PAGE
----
Friday, August 19, 2011

The One Ring - The Canon of My Home Game.

I've been speeding my way through The One Ring since picking it up at Gencon, and it has me more excited to GM than I've been in quite a long time. I got to play a full session demo of it (four hours) at the convention, and I think it was an invaluable experience in helping me grasp the rules on a first read-through. TOR is a system built from the ground up to address the unique traits of Tolkien's story that have been surprisingly difficult for medieval fantasy games such as D&D to handle. While it does some things similar to other systems and isn't entirely alien, it does a lot of brand new things that seem intuitive and obvious after you see them in action.

I'll be writing more about TOR in the future since it's a game I badly want to run, but today's post was inspired by something I read in the Lore Master's (GM's) book of the TOR base set. In the book, it's addressed that The Lord of the Rings and The Hobbit can be incredibly intimidating settings in which to run a game. One thing I discovered recently in playing the Lord of the Rings LCG from FFG with my group is that I probably am the biggest Tolkien nerd out of all of us. The Lore Master's book actually endorses the idea that the one who's the biggest nerd should probably run the game. More than that, I love their take on the official canon that gives some room for the LM to play around in Middle-Earth without forcing his players to play characters named Aragorn, Frodo, Legolas, or Thorin.

One of the things you'll find when reading about what makes Tolkien fans click into the material so well is that he wrote his stories from the perspective of characters new to the world outside their front door. Mainly, this means that we get to find out what happens with all the exciting characters from some seriously objective view points. To quote the Lore Master's Guide:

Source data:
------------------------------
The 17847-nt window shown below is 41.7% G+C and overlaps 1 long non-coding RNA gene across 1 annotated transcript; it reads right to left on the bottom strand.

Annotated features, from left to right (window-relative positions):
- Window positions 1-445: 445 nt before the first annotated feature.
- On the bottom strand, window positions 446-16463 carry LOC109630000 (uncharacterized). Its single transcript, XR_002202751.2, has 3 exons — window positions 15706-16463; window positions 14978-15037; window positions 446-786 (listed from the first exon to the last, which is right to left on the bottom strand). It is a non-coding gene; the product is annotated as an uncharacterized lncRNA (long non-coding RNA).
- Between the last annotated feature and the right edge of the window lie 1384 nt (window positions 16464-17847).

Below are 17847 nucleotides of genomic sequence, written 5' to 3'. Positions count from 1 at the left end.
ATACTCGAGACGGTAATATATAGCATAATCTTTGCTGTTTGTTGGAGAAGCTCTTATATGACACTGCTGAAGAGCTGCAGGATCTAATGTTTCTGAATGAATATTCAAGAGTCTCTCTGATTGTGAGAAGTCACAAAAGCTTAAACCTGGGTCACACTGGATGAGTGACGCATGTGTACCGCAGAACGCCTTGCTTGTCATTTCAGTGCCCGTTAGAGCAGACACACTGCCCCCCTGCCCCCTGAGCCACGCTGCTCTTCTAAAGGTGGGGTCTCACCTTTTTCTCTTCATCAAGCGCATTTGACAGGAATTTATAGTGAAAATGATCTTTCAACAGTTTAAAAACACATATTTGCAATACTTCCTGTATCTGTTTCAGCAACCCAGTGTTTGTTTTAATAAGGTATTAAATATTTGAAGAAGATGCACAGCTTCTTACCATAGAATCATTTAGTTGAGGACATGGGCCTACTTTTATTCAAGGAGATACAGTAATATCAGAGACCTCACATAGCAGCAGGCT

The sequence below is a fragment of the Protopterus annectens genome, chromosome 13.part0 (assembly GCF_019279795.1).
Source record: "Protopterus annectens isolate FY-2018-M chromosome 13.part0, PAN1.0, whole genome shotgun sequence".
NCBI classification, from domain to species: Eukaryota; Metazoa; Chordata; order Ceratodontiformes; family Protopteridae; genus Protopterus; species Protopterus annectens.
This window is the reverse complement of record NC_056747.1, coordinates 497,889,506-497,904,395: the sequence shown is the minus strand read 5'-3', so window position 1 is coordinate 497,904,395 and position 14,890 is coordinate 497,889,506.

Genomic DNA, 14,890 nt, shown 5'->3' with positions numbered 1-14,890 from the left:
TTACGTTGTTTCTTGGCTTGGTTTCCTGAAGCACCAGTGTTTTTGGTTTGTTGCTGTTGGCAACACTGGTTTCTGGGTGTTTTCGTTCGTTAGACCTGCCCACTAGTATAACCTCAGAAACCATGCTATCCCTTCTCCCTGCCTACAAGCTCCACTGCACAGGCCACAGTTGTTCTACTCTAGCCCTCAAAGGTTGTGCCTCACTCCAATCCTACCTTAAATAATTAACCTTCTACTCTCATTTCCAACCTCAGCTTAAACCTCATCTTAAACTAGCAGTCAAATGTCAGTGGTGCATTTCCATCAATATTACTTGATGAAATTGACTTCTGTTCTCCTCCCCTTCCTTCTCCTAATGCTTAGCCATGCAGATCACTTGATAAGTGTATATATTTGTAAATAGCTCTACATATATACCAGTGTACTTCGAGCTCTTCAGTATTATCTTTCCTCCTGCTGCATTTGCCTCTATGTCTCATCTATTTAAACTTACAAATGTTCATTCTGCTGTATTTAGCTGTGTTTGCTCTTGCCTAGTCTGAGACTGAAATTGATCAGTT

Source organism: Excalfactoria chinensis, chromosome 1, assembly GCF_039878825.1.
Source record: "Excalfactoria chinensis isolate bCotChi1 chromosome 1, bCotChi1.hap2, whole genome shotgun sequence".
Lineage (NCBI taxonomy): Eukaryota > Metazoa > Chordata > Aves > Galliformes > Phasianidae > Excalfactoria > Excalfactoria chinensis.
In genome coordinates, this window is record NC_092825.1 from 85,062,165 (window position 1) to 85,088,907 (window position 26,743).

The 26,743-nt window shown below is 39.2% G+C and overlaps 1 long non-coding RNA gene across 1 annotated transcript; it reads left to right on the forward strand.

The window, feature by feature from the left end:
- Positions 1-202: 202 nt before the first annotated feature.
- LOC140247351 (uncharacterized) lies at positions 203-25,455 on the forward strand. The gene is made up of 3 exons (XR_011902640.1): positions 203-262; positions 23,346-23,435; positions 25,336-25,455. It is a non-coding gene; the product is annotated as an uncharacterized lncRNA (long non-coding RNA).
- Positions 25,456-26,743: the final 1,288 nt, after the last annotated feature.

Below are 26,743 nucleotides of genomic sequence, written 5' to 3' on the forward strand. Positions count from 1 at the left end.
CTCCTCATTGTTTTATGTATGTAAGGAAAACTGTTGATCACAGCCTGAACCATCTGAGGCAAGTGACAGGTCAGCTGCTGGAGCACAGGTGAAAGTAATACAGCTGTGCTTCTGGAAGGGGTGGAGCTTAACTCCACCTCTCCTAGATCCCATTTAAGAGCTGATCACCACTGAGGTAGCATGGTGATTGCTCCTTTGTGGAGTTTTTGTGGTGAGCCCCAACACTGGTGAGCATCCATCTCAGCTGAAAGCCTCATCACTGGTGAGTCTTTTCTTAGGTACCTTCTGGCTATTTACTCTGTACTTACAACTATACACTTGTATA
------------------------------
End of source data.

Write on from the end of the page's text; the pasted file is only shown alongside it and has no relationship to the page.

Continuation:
"When facing the dilemma of altering facts perceived as being part of canon, a Loremaster could consider the information that Tolkien related in his stories not as ascribed to an infallible, all-knowing narrator, but to witnesses of the times, individuals who are subject to errors and personal bias (for example, The Hobbit relates the content of Bilbo Baggins’ memoirs)." (Page 9) 

I like this idea because it does two things to make the concept of running TOR that much cooler. The first is that it obviously frees me up, as the LM, to play with the timeline as well as tweak some of the minor details about the stories we all know and love to actually be a little different from what we've read. After all, who knows what really happened in Mirkwood with the dwarves webbed up but Bilbo? The second thing it does is to elevate the story to a time where things weren't necessarily written down right away after they happened but rather were collected after several generations of being told with embellishments and omissions by the various bards and great poets of the time. In other words, it turns Middle-Earth into a land of oral tradition. There's something that seems just epic about that when I think of some of my favorite stories that followed this same development model - particularly the works of Homer.

So, even though I'm provided with a really neat time line in the Lore Master's Guide depicting what happens each year starting after the Hobbit and leading up to The Fellowship of the Ring, I'm also encouraged to take those details and make them my own. As a die-hard Tolkien nerd, there's really no better way I could imagine to game in Middle-Earth.


  1. It's certainly a stimulating approach. I also like that it makes for many possible takes even within the same group of players, maybe even a single campaign, and that because of it the world itself may ultimately be unknowable, more a space in flux, or a space of magic.

  2. I had all those same thoughts as I was reading through the passage. It's only about two pages, but it really did open my eyes toward the concept of unreliable narration and subjective versions of past events in all games whether the canon is based on an existing IP or not. It's a fascinating concept, and I love the idea of there being some type of mechanical aspect toward revisionist history or changing the past to suit your character's memory of it.


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